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Klaus Maria Brandauer

Klaus Maria Brandauer
Klaus Maria Brandauer at the premiere of The Strange Case of Wilhelm Reich (2012)
Born Klaus Georg Steng
(1943-06-22) 22 June 1943
Bad Aussee, Austria
Years active 1962–present
Spouse(s) Karin Brandauer (1963–1992); Natalie Krenn (July 2007 – present)

Klaus Maria Brandauer (born 22 June 1943) is an Austrian actor, film director, and professor at the Max Reinhardt Seminar in Vienna.


  • Personal life 1
  • Career 2
  • Family 3
  • Awards 4
  • Selected filmography 5
  • See also 6
  • References 7
  • External links 8

Personal life

Brandauer was born as Klaus Georg Steng in Georges Danton, speaking in fluent French.

In August 2006, Brandauer's much-awaited production of The Threepenny Opera gained a mixed reception. Brandauer had resisted questions about how his production of Bertolt Brecht and Kurt Weill's classic musical comedy about the criminal MacHeath would differ from earlier versions, and his production featured Mack the Knife in a three-piece suit and white gloves, stuck to Brecht's text, and avoided any references to contemporary politics or issues.

Brandauer is fluent in five languages: German, Italian, Hungarian, English and French and has acted in each.


His first wife was Karin Katharina Müller (14 October 1945—13 November 1992), an Austrian film and television director and screenwriter, from 1963 until her death in 1992, aged 47, from cancer. Both were teenagers when they married, in 1963. They had one son.[5] Brandauer married Natalie Krenn in 2007.


Selected filmography

Year Film Role Notes
1972 The Salzburg Connection Johann Kronsteiner  
1975 Derrick - Season 2, Episode 8: "Pfandhaus" Erich Forster  
1979 A Sunday in October Hoffmann  
1981 Mephisto Hendrik Höfgen Won Academy Award for Best Foreign Language Film
1983 Never Say Never Again Maximilian Largo Unofficial James Bond film
1985 Oberst Redl Alfred Redl  
1985 Out of Africa Baron Bror Blixen Nominated for Academy Award and won a Golden Globe.
1985 Quo Vadis? Nero  
1988 Hanussen Klaus Schneider  
1988 Burning Secret Baron Alexander von Hauenstein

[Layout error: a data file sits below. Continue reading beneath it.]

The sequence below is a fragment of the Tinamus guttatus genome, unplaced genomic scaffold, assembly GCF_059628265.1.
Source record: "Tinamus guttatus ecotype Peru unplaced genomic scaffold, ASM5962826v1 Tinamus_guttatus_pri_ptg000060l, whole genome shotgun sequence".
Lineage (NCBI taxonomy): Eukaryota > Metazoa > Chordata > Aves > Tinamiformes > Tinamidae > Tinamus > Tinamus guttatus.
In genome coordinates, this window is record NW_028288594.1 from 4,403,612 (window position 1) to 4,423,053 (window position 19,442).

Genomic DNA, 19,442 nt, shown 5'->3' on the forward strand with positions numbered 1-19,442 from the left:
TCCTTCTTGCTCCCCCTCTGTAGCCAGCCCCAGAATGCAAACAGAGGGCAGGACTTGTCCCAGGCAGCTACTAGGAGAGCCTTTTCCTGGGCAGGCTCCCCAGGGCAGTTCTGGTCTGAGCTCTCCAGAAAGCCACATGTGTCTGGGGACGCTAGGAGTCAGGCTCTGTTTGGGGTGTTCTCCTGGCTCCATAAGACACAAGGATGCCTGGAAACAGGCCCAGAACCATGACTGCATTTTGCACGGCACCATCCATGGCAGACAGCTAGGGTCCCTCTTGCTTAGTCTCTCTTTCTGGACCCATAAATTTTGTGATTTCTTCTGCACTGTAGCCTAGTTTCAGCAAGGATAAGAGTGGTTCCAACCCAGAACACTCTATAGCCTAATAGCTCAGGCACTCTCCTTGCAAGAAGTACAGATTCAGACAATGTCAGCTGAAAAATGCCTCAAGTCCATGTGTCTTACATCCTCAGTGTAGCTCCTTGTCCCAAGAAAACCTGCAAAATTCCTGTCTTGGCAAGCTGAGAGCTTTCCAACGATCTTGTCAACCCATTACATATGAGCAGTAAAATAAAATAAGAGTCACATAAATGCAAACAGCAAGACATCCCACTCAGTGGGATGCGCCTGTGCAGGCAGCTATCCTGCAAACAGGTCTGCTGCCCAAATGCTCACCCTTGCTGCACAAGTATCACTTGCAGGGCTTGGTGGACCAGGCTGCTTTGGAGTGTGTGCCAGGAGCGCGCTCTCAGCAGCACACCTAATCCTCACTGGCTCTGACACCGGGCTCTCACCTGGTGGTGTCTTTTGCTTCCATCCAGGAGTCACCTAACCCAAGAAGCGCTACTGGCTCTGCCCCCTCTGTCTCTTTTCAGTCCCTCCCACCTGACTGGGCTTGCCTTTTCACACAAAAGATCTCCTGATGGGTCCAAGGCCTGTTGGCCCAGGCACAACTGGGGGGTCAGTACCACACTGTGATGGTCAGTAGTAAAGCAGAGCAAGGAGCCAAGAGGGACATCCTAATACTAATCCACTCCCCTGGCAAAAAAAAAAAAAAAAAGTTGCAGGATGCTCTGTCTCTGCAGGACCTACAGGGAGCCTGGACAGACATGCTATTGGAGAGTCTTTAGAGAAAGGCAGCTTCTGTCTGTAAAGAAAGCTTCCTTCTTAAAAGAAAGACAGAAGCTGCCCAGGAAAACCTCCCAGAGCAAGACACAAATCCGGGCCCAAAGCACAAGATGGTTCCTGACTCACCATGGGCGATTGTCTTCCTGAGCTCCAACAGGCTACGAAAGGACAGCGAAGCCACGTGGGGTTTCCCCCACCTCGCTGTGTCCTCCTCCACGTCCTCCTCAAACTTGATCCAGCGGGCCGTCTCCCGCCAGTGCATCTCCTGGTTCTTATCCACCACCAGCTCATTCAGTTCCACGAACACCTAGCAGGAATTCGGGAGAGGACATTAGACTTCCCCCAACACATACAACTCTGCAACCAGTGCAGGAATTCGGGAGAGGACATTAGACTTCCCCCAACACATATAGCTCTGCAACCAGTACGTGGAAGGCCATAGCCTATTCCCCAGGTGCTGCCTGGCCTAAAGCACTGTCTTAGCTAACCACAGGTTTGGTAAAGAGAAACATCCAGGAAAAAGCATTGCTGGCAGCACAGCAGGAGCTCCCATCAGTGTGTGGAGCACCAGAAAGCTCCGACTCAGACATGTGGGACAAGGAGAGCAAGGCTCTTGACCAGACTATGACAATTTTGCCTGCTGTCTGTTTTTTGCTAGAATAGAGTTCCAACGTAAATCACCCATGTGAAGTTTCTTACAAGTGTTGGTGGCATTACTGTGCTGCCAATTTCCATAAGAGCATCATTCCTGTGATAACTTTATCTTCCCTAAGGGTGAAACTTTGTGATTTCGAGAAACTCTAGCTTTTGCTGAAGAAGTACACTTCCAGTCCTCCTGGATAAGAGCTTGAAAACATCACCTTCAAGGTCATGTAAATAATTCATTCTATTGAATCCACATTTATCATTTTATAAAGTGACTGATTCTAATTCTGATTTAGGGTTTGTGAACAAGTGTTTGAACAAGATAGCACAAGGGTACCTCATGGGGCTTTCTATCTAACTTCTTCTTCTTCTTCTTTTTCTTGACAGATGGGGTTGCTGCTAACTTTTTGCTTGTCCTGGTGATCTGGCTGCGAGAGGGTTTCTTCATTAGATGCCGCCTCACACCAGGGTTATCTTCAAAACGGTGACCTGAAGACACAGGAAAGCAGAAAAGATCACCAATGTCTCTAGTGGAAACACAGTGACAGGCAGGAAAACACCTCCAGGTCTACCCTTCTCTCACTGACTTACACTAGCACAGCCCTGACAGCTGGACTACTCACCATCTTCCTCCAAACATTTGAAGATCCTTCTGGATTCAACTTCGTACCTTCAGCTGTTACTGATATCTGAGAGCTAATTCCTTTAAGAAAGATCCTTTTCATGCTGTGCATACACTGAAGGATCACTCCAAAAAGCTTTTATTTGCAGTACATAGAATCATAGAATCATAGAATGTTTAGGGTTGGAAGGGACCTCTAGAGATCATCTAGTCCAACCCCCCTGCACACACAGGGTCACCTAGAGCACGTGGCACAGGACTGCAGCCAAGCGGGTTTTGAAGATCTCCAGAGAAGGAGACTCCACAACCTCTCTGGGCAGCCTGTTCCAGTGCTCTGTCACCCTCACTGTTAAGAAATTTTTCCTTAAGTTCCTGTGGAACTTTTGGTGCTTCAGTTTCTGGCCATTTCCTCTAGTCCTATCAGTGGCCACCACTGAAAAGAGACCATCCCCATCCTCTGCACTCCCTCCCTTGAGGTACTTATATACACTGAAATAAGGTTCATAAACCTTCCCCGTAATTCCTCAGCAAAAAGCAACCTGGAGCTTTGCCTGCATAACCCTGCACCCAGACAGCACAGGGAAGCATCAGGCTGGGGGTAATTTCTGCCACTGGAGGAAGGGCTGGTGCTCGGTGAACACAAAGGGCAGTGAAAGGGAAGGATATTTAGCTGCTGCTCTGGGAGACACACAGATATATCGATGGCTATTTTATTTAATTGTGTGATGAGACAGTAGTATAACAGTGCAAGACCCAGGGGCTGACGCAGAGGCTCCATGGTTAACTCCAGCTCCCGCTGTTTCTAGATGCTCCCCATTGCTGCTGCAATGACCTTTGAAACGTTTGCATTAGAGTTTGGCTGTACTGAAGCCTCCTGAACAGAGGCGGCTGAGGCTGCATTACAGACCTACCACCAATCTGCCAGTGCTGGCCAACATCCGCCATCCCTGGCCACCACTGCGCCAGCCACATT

1989 La Révolution française Georges Danton  
1990 The Russia House Dante  
1991 White Fang Alex Larson  
1994 Felidae Pascal/Claudandus  
1994 Mario and the Magician Cipolla also director
2000 Help! I'm a Fish Joe  
2002 Between Strangers Alexander Bauer  
2003 Entrusted Gregor Lämmle  
2001 Druids Julius Caesar  
2009 Tetro Carlo Tetrocini  
2011 Manipulation Urs Rappold
2012 The Strange Case of Wilhelm Reich Wilhelm Reich  

See also


  1. ^ "Klaus Maria Brandauer - Biografie WHO'S WHO". 1944-06-22. Retrieved 2013-10-06. 
  2. ^ Klaus Maria Brandauer Film Reference biography
  3. ^ Ebert, Roger (1983-10-07). "Never Say Never Again". Retrieved 2008-10-18. 
  4. ^ "Berlinale: Juries". Retrieved 2011-02-27. 
  5. ^ "Brandauer, Karin Katharina geborene Müller". 2001-07-31. Retrieved 2013-10-06. 
  6. ^ [1]
  7. ^ "19th Moscow International Film Festival (1995)". MIFF. Retrieved 2013-03-16. 

External links

Brandauer directed his first film in 1989,

In 1988 he appeared in Hanussen opposite Erland Josephson and Ildikó Bánsági. Brandauer was originally cast as Marko Ramius in The Hunt for Red October. That role eventually went to Oscar winner Sean Connery, who played James Bond to Brandauer's Largo in Never Say Never Again (1983). He co-starred with Connery again in The Russia House (1990).

In 1987, he was the Head of the Jury at the 37th Berlin International Film Festival.[4]

Following his role in Mephisto, Brandauer appeared in his first English-speaking role in playing Maximillian Largo in Never Say Never Again (1983), a remake of the 1965 James Bond film Thunderball. Roger Ebert said of his performance: "For one thing, there's more of a human element in the movie, and it comes from Klaus Maria Brandauer, as Largo. Brandauer is a wonderful actor, and he chooses not to play the villain as a cliché. Instead, he brings a certain poignancy and charm to Largo, and since Connery always has been a particularly human James Bond, the emotional stakes are more convincing this time.".[3] He starred in Out of Africa (1985), opposite Meryl Streep and Robert Redford, for which he was nominated for an Oscar and won a Golden Globe, and Szabó's Oberst Redl (1985).

Brandauer began acting onstage in 1962. After working in national theatre and television, he made his film debut in 1972. In 1975 he played in Derrick - in Season 2, Episode 8 called "Pfandhaus". His starring and award-winning role in István Szabó's Mephisto (1981) playing a self-absorbed actor, launched his international career.


He subsequently took his mother's maiden name as part of his professional name, Klaus Maria Brandauer. [2]

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